On Jan. 3, in Briseno v. Conagra Foods, Inc., Case No. 15-55727, the Ninth Circuit Court of Appeals held that Fed. R. Civ. P. 23 does not require class representatives to demonstrate that there is an “administratively feasible” means of identifying absent class members in order to certify a class. In rejecting the “administrative feasibility” requirement, the Ninth Circuit joins the Sixth, Seventh and Eighth Circuits, which have come to the same conclusion. (See some of our recent coverage on this issue here, here and here).
The “administrative feasibility” test, also referred to as part of “ascertainability,” asks whether there is an administratively feasible way to identify class members or if costly individualized fact-finding or mini-trials will be required to prove class membership. If too much individual fact-finding is needed, then there is not an administratively feasible way to ascertain class members. Circuit courts, such as the Third and Eleventh, have applied this test as a means of ensuring that class issues can be adjudicated efficiently, ensuring notice to class members and protecting the defendant and honest claimants from fraudulent claims.
In Briseno, however, the court rejected both the textual basis of the test and the concerns on which it is based. First, the Ninth Circuit held that the test is incompatible with the language of Rule 23. Citing canons of construction, the court stated that Rule 23(a) does not reference ascertainability and applying it would render the manageability test under Rule 23(b)(3)(D) “largely superfluous.”
With respect to the concerns underlying ascertainability, the court echoed the Seventh Circuit’s 2015 decision in Mullins v. Direct Digital, LLC, and stated that “mere” manageability concerns should not prevent class certification because a court must consider “other methods” under Rule 23(b)(3) for resolving the controversy, and administrative feasibility should not be determinative if there is no “realistic alternative to class treatment.” The court also rejected the lack of notice to absent class members that cannot be identified by pointing out that actual notice is not necessary – only the “best notice practicable” is required under Rule 23. The court also dismissed the risk of dilution by fraud as “low, perhaps non-existent.”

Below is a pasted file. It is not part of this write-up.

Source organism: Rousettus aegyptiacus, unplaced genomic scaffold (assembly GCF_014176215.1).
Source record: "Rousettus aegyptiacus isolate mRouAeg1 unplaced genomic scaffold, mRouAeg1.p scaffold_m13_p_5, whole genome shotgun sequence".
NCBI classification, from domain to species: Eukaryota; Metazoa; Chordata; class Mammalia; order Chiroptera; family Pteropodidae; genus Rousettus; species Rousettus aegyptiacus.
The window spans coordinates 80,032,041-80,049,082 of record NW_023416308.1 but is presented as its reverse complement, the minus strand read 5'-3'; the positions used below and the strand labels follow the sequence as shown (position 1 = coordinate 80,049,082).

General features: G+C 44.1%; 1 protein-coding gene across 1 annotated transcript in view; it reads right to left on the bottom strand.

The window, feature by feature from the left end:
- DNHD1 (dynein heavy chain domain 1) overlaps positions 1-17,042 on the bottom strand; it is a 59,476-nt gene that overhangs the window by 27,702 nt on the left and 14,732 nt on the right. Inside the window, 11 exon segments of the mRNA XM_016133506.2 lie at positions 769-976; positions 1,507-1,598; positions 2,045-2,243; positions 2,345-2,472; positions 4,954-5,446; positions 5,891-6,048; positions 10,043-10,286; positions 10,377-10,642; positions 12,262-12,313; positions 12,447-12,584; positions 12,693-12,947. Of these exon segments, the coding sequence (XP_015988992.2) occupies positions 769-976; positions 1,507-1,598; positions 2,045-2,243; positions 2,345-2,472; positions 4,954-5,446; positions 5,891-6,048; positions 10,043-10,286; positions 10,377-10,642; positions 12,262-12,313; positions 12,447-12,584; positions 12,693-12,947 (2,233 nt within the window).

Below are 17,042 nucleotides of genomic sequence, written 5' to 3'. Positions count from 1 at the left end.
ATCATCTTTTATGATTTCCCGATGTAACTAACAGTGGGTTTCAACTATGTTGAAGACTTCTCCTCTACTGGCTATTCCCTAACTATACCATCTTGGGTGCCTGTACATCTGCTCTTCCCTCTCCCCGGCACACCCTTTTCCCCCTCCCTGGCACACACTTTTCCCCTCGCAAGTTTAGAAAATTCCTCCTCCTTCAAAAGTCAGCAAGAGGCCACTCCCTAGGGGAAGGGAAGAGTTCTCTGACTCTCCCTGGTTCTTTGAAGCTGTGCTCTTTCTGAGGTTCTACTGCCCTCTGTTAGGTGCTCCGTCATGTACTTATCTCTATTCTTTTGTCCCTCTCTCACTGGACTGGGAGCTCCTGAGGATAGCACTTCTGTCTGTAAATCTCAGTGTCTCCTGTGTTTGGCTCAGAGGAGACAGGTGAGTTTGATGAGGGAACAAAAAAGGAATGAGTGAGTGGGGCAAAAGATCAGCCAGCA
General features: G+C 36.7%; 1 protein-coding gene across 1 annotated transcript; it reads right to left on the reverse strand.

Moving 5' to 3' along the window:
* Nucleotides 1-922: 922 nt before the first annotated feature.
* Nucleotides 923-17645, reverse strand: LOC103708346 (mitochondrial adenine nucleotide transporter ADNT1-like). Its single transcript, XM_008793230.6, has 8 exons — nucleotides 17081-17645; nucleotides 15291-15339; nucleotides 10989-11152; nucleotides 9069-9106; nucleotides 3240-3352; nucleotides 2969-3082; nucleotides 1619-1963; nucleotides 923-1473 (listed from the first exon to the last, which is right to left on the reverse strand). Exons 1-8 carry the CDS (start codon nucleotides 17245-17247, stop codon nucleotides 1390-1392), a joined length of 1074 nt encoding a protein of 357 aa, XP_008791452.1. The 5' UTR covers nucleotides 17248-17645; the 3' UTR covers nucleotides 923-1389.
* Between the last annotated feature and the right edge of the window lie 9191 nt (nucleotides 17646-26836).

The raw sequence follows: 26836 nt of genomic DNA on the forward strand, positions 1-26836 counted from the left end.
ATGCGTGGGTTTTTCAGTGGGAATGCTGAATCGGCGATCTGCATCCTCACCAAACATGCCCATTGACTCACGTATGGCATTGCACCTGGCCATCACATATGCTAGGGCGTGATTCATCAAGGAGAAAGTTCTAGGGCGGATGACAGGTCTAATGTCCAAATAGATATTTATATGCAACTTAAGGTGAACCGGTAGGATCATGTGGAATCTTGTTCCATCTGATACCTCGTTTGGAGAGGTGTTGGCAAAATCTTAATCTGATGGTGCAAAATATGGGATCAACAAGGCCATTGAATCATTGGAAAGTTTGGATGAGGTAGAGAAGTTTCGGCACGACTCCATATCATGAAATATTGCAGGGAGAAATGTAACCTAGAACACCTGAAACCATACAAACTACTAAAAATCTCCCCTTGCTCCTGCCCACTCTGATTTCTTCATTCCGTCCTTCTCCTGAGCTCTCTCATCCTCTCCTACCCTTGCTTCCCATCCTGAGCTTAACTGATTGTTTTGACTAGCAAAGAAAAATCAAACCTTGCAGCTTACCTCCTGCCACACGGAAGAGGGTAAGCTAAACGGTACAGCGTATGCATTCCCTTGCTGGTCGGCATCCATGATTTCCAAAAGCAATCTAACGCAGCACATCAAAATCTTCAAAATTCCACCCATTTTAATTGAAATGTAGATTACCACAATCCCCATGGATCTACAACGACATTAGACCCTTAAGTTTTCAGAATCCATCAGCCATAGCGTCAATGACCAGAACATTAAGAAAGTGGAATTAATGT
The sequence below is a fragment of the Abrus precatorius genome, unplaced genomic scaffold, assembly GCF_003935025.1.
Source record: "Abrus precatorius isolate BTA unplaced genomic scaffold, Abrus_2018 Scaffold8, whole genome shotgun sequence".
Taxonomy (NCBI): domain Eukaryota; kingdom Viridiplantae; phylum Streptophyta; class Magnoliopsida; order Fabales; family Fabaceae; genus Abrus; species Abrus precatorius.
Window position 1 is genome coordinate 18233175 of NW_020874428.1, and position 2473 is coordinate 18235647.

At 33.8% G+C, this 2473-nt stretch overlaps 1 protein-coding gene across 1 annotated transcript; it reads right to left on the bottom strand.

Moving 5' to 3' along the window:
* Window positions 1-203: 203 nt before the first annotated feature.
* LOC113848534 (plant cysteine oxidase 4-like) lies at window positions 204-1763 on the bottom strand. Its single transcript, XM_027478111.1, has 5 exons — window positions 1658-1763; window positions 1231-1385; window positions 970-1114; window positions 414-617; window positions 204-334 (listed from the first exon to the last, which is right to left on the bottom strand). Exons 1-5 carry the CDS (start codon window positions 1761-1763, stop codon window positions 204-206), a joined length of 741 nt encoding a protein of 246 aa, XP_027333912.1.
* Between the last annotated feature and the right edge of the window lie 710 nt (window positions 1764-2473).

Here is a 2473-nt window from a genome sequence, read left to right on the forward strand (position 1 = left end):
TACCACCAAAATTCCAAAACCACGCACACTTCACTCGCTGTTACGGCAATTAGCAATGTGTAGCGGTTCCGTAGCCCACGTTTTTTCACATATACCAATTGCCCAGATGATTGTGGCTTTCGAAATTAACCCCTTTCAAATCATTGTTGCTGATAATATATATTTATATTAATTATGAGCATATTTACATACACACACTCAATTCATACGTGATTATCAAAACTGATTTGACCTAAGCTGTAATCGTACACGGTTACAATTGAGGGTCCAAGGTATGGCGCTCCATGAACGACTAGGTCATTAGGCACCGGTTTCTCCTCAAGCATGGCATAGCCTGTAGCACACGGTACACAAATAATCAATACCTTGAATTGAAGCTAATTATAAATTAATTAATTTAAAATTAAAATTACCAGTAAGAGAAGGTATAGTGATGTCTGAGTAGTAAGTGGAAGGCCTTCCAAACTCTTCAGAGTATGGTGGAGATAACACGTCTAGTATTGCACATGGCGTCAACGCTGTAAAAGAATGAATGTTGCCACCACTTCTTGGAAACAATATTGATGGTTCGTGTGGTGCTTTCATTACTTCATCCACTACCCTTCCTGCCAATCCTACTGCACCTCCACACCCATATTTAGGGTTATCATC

Perhaps Briseno’s most interesting passage is how it addressed the defendant’s due process concerns. It is well-settled that a class action defendant has a right to raise individual defenses, and an action cannot be certified in a way that eliminates this right. As the Supreme Court stated in Dukes, “[A] class cannot be certified on the premise that [a defendant] will not be entitled to litigate its . . . defenses to individual claims.” The Briseno court’s main rebuttal to this was that a court can create a verification procedure to allow a defendant to challenge claims of absent class members if and when they come forward. Yet the forces that undermine litigation of low-dollar claims would seem to cut against reviewing absent class member claims, particularly at the class administration stage after a judgment or settlement. Sensing this argument, the court quoted Mullins and stated that “there is no due process right to a cost-effective procedure for challenging every individual claim to class membership.” The court also noted that identification of class members (or the lack thereof) would not affect the aggregate liability of the defendant because the plaintiffs’ damages model was not based on the number of class members. Instead, damages were based on the “price premium” attributable to the allegedly false statement, which would then be multiplied by the number of units sold. Thus, the court stated that aggregate liability is determinable, even if “the identity of all class members is not.”
It is clear that the Ninth Circuit, like the Seventh Circuit in Mullins, was heavily influenced by the goal of Rule 23, which was created to facilitate low-value claims that may be hard to bring on an individual basis. And both courts believe that imposing an “administrative feasibility” requirement would frustrate this goal. But whether these courts have adequately addressed the concerns that administrative feasibility protects, due process in particular, will be ultimately resolved by the Supreme Court. Yet, early in 2016, the Supreme Court denied certiorari review in Mullins v. Direct Digital, LLC. For the time being, defendants facing putative class actions should be cautious in advancing administrative feasibility or ascertainability, and advance such arguments within the text of Rule 23 itself (e.g., manageability and superiority).